Peita – Artisan Raw Chocolate

Artisan Raw Chocolate 

100% pure, raw, organic, and packed with antioxidants that nourish mind, body and soul. Void of preservatives, flavor extracts, and food coloring. Truffles are handmade over very low heat at a small chocolate lab using only the highest quality superfood ingredients and, of course, Vitamin L (love). Created with your health and your heart in mind, Raw Chocolate Love is love at first bite.

Target market is eco minded 20+ vegan, health conscious, organic

The design concept was to play on the idea of being handmade and include hand drawn illustrations and typography with a simple complimentary color palette was used as well as use of texture and pattern through illustration to support the idea of hand-made products which elicit pleasant associations of warmth and lightness of the product.




Lego Packaging Design


Ole Kirk Christiansen was a carpenter trying to make a living in the farming village of Denmark. When the depression hit his construction orders dwindled to nothing and he began to make small wooden toys to survive. Soon these wooden toys became the focus of his business and in 1934 he renamed his “company” Lego. After the war he invested in a plastic injection molding machine – the first in Denmark. By 1949 he was manufacturing a variety of plastic toys including a building block named the Automatic Binding Brick.


By this time his Ole’s son, Godtfred was helping with the management of the family enterprise. Unlike his father, who was happy to wrap his wooden toys in brown craft paper, Godtfred believed in the idea of proper packaging and promotion. The Automatic Binding Bricks were among the first to receive a 4-color illustrated box



Of course Godtfred still had no concept of brand identity so every early box was a one-off design exercise. The Automatic Binding Bricks didn’t sell particularly well, but Ole and Godtfred stuck with the idea. In 1952 they came up with a shorter, more descriptive name – Lego Mursten.

1955 Godtfred organized all of the Lego Mursten sets around a single, common theme – the Town Plan. He called it the System i Leg (System of Play) and with this System came new boxes.


Lego had been sold as basic or gift sets small supplementary sets, but the new town plan introduced the concept of specific model sets. Over the next two years Lego released several architectural sets that were packaged in what many consider be the most beautiful of all Lego boxes.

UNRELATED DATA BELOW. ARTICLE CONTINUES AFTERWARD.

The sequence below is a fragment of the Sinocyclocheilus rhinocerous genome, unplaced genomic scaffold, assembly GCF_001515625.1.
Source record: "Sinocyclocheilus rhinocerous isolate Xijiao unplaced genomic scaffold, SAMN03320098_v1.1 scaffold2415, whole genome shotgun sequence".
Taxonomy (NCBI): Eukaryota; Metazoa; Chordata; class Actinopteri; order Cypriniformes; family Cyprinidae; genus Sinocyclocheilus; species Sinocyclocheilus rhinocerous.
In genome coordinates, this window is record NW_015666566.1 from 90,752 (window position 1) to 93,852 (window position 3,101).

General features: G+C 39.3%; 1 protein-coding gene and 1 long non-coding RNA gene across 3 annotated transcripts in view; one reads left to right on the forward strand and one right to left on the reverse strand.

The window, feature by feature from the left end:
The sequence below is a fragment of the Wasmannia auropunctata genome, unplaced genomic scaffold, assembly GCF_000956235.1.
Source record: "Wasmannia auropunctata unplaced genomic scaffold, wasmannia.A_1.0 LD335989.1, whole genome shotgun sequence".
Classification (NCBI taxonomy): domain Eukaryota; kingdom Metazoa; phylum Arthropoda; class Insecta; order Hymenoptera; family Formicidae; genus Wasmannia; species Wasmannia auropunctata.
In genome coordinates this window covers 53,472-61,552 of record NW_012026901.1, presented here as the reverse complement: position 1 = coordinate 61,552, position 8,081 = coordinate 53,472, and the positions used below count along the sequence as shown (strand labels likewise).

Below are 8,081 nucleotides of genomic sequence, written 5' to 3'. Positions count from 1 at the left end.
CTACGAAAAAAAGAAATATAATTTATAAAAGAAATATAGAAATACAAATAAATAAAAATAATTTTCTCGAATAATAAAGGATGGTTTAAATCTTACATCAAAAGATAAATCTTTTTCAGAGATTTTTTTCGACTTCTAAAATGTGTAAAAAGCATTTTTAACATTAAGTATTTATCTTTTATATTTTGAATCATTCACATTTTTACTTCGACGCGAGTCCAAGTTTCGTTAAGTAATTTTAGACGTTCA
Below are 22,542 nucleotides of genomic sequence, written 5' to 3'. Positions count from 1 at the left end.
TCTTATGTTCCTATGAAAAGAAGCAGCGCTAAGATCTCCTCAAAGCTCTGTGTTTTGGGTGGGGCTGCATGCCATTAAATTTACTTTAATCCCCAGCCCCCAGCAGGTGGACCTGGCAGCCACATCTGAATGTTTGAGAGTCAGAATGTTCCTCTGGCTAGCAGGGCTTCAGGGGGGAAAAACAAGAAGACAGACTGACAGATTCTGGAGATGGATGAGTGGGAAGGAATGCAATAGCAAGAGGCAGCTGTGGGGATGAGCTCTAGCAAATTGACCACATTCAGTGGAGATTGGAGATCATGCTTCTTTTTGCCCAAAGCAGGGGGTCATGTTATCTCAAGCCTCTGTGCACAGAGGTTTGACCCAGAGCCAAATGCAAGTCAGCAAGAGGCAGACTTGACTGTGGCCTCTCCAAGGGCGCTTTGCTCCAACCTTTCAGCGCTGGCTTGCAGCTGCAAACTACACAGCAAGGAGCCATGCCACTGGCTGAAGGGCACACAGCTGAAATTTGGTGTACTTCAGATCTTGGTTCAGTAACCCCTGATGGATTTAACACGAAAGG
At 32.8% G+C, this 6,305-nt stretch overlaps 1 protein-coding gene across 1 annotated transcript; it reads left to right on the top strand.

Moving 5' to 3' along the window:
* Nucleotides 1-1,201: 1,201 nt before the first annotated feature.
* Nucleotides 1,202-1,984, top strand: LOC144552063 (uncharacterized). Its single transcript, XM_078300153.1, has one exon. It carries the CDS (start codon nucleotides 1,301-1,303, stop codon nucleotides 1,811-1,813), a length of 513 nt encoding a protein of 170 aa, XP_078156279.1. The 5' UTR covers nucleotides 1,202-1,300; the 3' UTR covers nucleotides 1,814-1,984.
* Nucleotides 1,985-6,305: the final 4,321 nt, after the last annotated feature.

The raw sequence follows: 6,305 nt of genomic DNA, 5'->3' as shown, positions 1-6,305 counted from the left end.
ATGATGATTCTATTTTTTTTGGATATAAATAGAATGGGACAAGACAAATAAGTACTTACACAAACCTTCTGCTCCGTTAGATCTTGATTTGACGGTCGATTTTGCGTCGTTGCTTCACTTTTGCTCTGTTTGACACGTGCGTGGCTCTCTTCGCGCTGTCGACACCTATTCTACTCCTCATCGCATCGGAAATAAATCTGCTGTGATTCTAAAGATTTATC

In 1959 Helge Torpe was employed by Godtfred as the marketing director and they opened a photography department. It was Helge who became responsible for the increasingly sophisticated graphics and displays, as well as a much more comprehensive approach to marketing. In 1960 he completely revamped the promotional materials for the company. The cartoon-like LEGO Mascot, dating back to 1954, was replaced by a new robot-like mascot made, appropriately, from LEGO Bricks. The mascots were used in all of LEGO marketing including boxes, idea books and advertisements


These new boxes, which featured a series of professionally shot images using actual models, were intended to be used in all of their European markets. It was the company’s first attempt to create a unified graphic approach to their marketing and advertising. By the 1970s Lego was sold in Europe, North and South America and Japan. The beautiful 1973 box and logo redesign, clearly Swiss influenced, was the first attempt at a true international standard:





Jeremy Saunders

If you have walked into an Australian cinema within the last five years, there is a good chance you have seen the work of Jeremy Saunders.

Saunders has designed more than 100 movie posters, his work accounting for a huge chunk of the local industry’s marketing images – including the key art for Australians films

Saunders was born in England and spent the good part of his 20s drifting between occupations, dabbling in music retail, human resources, recruitment and other jobs. Then one day the winds of change blew and fate delivered his destiny in the form of…a bent copy of Adobe Photoshop. “Someone gave me a dodgy copy of Photoshop and the lights just turned on,” he says. “There didn’t seem to be any limitations to what you could do with it. Suddenly, at 29, I know what I wanted to do (and) I spent every evening for about six months just playing with it. ”Saunders writes “it isn’t a great exaggeration to say Abode saved my life.”